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Rosa Luxemburg
The Industrial Development of Poland

Part I:
The History and Present State of Polish Industry

1.3 The Period of Large-Scale Industry in Poland

Since the beginning of the century, Russia, as was mentioned, adhered to a highly protectionist policy. The Crimean War, however, caused a change here as in all other areas of social life. In the “liberal period” of the 1860s tariffs were significantly reduced. This free-trade turn did not last long, however. Because of the reforms themselves, especially the costly railroad construction, the government ran enormously into debt to foreign countries, and the gold tariff was introduced in 1877 with the object of getting hold of gold. With this, Russia entered onto a course of even stricter protectionist policies.

With the exchange rate of the paper ruble falling, the gold tariff meant an increase in the tariff rate of 30 per cent in the first years and of 40 to 50 per cent in following years. In 1880 a deficit in the state treasury developed once more as a result of the abolition of the salt tax. A general tariff increase of 10 per cent ensued in 1881 as a replacement. In 1882, several individual tariff rates were raised, such as those for linen, wool yarn, chemical products, dyes, etc.; in 1884, a repeated increase in various individual tariff rates occurred, for example that for silk yarn; in 1885, an almost general increase of the tariff of 20 per cent; in 1887, once again a partial climb in individual tariffs, and the same in 1891.

Obviously the purpose of protectionism, when not fiscal revenue, was above all protection of domestic industry from foreign competition.

The results of such a substantial forcing up of the tariff were twofold. First, the import of foreign manufactured and half-finished goods declined rapidly. The total imports over Russia’s European borders in millions of gold rubles annually amounted to:

1851-56     74
1856-61 120
1861-66 121
1866-71 212
1871-76 364
1876-81 326
1881-86 304
1886-91 224
1891 220
1892 219

The import of manufactured and half-finished goods, which were dutied much higher than raw materials, shrivelled up even more severely than the above table indicates. Thus a place was made in Russian markets for native – Russian and Polish – industry, which was freed to a great extent from foreign competition.

The other natural result was the general climb in commodity prices. It has recently been calculated that the Russian consumer may pay much more for most commodities than, e.g., the German consumer; thus

for tea   304%
for tobacco 687%
for coal 200%
for paper 690%
for linen 225%
for cotton products 357%
for agricultural machinery 159%

As for the metal industry: a pood of wire nails of medium size, for example, costs an American 1 to 1.50 rubles, while a Russian pays 3.20 rubles in tariffs alone on these articles and 4 to 8 rubles for the whole product. In relation to the value of the most important metals, the tariff in 1896 made up: iron ore, 70 per cent; iron, 45 per cent; and steel, 35 per cent.

Under such monopoly conditions Russian and Polish industry began to rake in colossal profits from the domestic market. We can get an approximate notion of these profits from the official statements of the manufacturers themselves. In 1887, for example, net profits were declared:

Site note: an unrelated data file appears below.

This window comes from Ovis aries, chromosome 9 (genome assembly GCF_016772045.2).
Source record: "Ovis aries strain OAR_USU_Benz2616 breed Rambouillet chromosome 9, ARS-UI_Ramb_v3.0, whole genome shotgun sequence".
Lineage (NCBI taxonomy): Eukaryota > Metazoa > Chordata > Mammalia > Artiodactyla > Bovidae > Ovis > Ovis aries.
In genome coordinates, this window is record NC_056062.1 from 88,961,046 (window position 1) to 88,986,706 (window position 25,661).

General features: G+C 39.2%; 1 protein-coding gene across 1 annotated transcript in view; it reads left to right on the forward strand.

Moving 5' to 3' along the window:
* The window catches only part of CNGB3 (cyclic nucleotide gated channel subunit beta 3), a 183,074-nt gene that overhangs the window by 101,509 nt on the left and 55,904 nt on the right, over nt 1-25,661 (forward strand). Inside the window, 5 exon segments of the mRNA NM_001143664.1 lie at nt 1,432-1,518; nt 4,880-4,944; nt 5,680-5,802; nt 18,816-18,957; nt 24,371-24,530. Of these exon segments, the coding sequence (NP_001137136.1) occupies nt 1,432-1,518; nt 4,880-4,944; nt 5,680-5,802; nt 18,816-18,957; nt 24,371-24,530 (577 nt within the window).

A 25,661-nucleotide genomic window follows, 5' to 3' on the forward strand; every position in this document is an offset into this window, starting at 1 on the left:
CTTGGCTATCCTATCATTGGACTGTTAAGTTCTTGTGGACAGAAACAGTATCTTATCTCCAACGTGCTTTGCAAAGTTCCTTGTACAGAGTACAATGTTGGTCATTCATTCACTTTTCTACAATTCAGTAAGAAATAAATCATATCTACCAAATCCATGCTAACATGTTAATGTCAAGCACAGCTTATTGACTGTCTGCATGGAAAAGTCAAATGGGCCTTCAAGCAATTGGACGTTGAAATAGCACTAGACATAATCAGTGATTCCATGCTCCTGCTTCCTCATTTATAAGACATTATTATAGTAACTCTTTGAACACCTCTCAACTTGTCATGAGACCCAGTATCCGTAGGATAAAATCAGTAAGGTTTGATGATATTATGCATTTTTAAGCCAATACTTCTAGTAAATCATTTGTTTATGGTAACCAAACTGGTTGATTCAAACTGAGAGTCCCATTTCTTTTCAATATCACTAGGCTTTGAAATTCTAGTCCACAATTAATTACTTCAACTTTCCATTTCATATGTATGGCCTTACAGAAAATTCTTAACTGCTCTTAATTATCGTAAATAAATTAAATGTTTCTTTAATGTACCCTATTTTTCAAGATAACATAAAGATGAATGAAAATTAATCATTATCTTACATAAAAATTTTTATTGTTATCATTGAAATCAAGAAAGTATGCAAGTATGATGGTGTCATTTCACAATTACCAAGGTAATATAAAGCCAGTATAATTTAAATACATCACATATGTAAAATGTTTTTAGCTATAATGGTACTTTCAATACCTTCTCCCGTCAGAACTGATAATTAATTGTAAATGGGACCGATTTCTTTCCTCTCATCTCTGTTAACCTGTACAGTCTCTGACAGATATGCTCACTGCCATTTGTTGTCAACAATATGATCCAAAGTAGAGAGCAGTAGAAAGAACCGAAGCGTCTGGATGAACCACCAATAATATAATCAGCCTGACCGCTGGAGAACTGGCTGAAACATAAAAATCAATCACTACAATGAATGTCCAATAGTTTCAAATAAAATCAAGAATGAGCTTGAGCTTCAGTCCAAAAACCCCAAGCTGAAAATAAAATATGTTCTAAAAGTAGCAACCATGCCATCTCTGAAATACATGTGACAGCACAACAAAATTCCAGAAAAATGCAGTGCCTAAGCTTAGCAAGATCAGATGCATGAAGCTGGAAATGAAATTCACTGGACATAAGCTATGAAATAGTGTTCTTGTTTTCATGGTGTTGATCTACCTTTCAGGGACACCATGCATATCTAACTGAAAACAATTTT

by the Russian Cotton Spinning Mills, St. Petersburg   15.0%
by the Moscow Manufacturing Company 16.0%
by the Balin Manufacturing Company 16.0%
by the Narva Linen Spinning Mill 18.0%
by the Sampson Cotton Spinning Mill 21.3%
by the Yekaterinhof Cotton Spinning Mill 23.0%
Rabeneck Cotton Dye Works 25.4%
by the Izmailov Cotton Spinning Mill 26.0%
by the S. Morosov Works 28.0%
Neva Cotton Weaving Mill 38.0%
by the Krenholm Works 44.9%
by the Thornton Wool Works 45.0%

From more recent times we have no less surprising statements of profits in the Russian metal industry. The metallurgical enterprises of the southern district yield on the average a profit of 50 per cent, the colossal works of the Englishman Hughes as much as 100 per cent. “Not without interest,” writes the Ministry of France’s official organ, “is the utilization of the profits obtained, which gives rise to the impression that the companies, faced with a downright excess of profits, are as it were uncertain what to do with them,” i.e., under which column in the official reports to enter the winnings so as to conceal their staggering size.

The influence of monopoly prices on the size of capitalist profits, together with the relationship of the latter to outlays for labor power, is most strikingly shown by the following little juxtaposition. The market price of raw iron in Kiev in July 1897 amounted to 85 kopeks per pood; of that, the costs of production in Russia made up 45 kopeks, including wages at 4 kopeks per pood – with a net profit of 40 kopeks. The relation of profits to cost of production and to wages was thus 10:11 and 10:1 respectively.

The profits of Polish entrepreneurs were in no way inferior to the enormous profits of the Russians, as we will see. For example, at the beginning of the 1890s the dividends of the sugar factories in Poland amounted to as much as 29 per cent. In the textile industry, 40 per cent profits were regarded as a normal phenomenon. But these official manufacturers’ statements are notoriously 30 to 50 per cent smaller than the profits actually obtained.

Thus, after all the main conditions of industrial development – a domestic market, means of transport, an industrial reserve army – had been called to life in the years 1860-1877, the supervening tariff policy created a hot-house atmosphere of monopoly prices that placed Russian and Polish industry in an absolute El Dorado of primitive capitalist accumulation. In the year 1877 an era of feverish enterprise and grandiose accumulation of capital began, combined with the bounding growth of production. The total picture of Poland’s industrial development under the effect of the relationships sketched above shows itself as follows: